House prices, after falling for more than five years, are rising again. All the major sales-price indexes show that there have been modest national increases in recent months, even after adjusting for seasonal patterns.
When foreclosures and distressed sales are excluded from the data, prices are up even more. And we should expect further gains: The asking-price index, a leading indicator of sales prices, published by Trulia Inc. (where I work), climbed at an annualized rate of 3.3 percent in the second quarter of this year, adjusted for mix and seasonality, and rose in 84 of the 100 largest U.S. metropolitan areas.
Of course, if the U.S. economy falters, due to a deepening of the economic crisis in Europe or a wave of foreclosures, prices may reverse. For now, though, the increases are widespread. For the real-estate market and housing policy, this is cause for relief, but also for some concern.
One immediate effect of the price turnaround is that inventory tightens. In the past year, beginning even before prices rose, the inventory of listed homes shrank 20 percent, due to fewer foreclosures for sale and little new construction. Smaller inventory contributes to price increases; when there are fewer homes available, sellers can ask more. In some local markets, bidding wars have returned. Now, rising prices could even accelerate the decrease in inventory in the short term, as buyers act quickly in hopes of paying as little as possible, and sellers hold off listing their homes in anticipation of further price increases. In fact, 61 percent of people do expect prices in their local market to rise in the next year, according to a recent Trulia survey.
In the longer term, if rising prices last, inventory will grow. Higher prices will encourage more owners to sell, including some who have been “underwater” on their mortgages, as well as banks holding portfolios of foreclosed homes.
Rising prices will also cue housing developers to accelerate construction. After overbuilding during the real- estate bubble, the construction industry has been very slow to recover. New-home starts are still less than half of normal levels, and construction jobs now account for a smaller share of economy-wide employment -- 4.1 percent -- than at any time since 1946. If rising prices nudge construction closer to normal, the housing market might finally contribute to, rather than hold back, the general economic recovery.
Rising prices should also take some pressure off policy makers to “fix” the housing market, and make some mortgage- modification programs more feasible. In particular, shared- appreciation loan modifications -- in which a lender or government agency reduces the amount of principal a borrower owes in exchange for a share of any future price appreciation -- become possible when there is a reasonable chance that prices will go up. Crucially, underwater borrowers -- those owing more on their mortgages than the property is worth -- who expect prices to rise have less incentive to default on their loans and abandon their homes.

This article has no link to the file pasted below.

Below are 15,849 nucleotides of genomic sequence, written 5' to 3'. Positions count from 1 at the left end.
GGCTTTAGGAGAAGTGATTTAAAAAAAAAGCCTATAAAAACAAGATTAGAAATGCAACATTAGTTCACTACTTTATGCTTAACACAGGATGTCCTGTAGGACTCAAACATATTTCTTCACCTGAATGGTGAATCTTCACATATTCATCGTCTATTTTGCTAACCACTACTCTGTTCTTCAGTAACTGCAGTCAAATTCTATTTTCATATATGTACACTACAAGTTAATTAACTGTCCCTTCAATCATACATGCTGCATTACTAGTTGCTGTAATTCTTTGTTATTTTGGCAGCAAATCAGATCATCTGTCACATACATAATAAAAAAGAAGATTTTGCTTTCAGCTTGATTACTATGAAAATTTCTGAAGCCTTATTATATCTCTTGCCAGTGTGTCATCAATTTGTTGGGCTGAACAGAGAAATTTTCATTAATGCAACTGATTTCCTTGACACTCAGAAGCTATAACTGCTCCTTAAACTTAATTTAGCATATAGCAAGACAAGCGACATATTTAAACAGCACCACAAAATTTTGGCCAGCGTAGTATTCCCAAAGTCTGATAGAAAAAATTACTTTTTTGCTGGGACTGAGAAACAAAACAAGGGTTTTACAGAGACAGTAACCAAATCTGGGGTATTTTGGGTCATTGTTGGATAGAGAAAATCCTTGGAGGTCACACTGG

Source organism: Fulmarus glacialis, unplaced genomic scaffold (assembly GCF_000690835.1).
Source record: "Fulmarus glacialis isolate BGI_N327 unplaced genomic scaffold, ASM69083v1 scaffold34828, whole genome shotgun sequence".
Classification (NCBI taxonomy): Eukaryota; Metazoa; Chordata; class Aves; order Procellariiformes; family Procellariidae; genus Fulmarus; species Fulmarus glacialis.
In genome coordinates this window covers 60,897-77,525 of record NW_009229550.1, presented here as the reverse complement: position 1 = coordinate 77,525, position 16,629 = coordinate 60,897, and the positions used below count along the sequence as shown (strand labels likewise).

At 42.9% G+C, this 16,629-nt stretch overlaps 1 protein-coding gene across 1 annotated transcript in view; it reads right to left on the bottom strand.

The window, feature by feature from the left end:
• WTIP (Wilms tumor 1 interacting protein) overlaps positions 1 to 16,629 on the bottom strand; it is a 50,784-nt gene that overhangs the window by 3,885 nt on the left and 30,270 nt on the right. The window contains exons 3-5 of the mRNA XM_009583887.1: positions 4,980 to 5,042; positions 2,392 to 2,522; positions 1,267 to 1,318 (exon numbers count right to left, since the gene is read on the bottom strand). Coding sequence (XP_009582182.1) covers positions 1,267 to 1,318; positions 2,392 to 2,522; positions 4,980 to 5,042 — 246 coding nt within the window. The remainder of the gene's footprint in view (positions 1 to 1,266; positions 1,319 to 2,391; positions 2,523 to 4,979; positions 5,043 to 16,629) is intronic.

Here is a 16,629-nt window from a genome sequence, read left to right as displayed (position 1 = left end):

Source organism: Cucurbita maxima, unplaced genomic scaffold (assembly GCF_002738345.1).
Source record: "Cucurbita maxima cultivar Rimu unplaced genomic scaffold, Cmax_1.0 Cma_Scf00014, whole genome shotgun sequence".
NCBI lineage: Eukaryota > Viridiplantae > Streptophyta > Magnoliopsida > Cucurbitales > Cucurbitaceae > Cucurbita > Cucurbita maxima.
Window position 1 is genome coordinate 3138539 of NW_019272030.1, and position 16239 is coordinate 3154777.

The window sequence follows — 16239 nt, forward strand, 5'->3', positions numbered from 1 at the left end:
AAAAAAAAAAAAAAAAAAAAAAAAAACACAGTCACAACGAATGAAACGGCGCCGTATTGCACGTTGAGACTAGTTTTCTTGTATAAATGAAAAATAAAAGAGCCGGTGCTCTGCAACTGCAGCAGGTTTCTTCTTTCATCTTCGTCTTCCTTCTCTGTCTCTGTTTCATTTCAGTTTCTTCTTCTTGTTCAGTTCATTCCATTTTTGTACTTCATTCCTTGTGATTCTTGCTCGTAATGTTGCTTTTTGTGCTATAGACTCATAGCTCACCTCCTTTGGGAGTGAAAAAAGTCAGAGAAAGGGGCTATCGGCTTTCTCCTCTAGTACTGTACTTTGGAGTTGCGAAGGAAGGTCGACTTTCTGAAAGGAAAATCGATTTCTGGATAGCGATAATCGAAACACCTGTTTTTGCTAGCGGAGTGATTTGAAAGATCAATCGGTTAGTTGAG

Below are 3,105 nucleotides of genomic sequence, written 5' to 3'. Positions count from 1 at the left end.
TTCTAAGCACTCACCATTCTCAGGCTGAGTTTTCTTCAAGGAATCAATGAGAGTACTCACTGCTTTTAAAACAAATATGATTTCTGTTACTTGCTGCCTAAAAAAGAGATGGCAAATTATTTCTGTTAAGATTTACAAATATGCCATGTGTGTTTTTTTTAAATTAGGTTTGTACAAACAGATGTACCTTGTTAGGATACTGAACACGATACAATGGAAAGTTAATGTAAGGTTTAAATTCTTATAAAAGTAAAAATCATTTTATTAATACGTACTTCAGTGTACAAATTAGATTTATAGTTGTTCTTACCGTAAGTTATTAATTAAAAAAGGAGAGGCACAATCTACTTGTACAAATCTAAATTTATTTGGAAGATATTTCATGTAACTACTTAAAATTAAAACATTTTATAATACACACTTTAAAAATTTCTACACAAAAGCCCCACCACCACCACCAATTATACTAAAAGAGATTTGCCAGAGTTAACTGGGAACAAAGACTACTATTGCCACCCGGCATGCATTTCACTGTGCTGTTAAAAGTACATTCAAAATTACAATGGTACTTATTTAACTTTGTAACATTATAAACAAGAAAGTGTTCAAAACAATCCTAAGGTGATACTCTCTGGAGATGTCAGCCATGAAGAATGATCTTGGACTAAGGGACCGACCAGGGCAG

Yet along with rising prices come two serious concerns.
First, higher prices make homes harder to afford again. When prices plummeted post-bubble, concerns about affordability faded. Even now rents are gaining faster than home prices, according to the Trulia Rent Monitor, which makes owning a better bargain than renting. Still, rising prices make it harder for renters to buy. And, in markets such as coastal California and New York City, where new construction is limited by geography and regulations, high prices put homeownership out of reach for many residents.
While San Francisco is too beautiful and Manhattan too productive ever to become cheap places to live, local policy makers could make homes in expensive cities easier to afford by loosening restrictions on new construction. They could allow higher densities, as California is attempting to do near transit stations. In Washington, they could relax the height limit. And everywhere they could simplify and clarify the rules for approving projects. More construction in cities would mean less of it pushed out to sprawling exurban areas, where overbuilding during the bubble led to some of the nation’s most widespread foreclosures.
The second reason for concern over rising prices is that they fuel optimism. Some optimism is desirable, but unchecked optimism creates bubbles. In a recent Trulia survey, 58 percent of people said they expect prices in their local market to return to their previous peak in the next 10 years. In Pittsburgh, Houston and other markets where prices slipped only slightly during the recession, it’s plausible that they will again reach their previous peak. But even in the hardest-hit markets, such as Las Vegas and Sacramento, where prices rose to unsustainable levels and then fell by half or more, 56 percent of people still expect them to rise to their previous peak in the next 10 years. Such optimism can lead to a bubble if people pay more for homes that they expect to appreciate.
To ensure that rising prices and renewed optimism don’t inflate a new bubble, we must not encourage homeownership and housing construction beyond what our income and demographics can support.
Although full recovery in housing is still years off, rising prices will start reshaping the market right away -- for better and for worse.
(Jed Kolko is the chief economist at Trulia Inc., the online real-estate marketplace. The opinions expressed are his own.)
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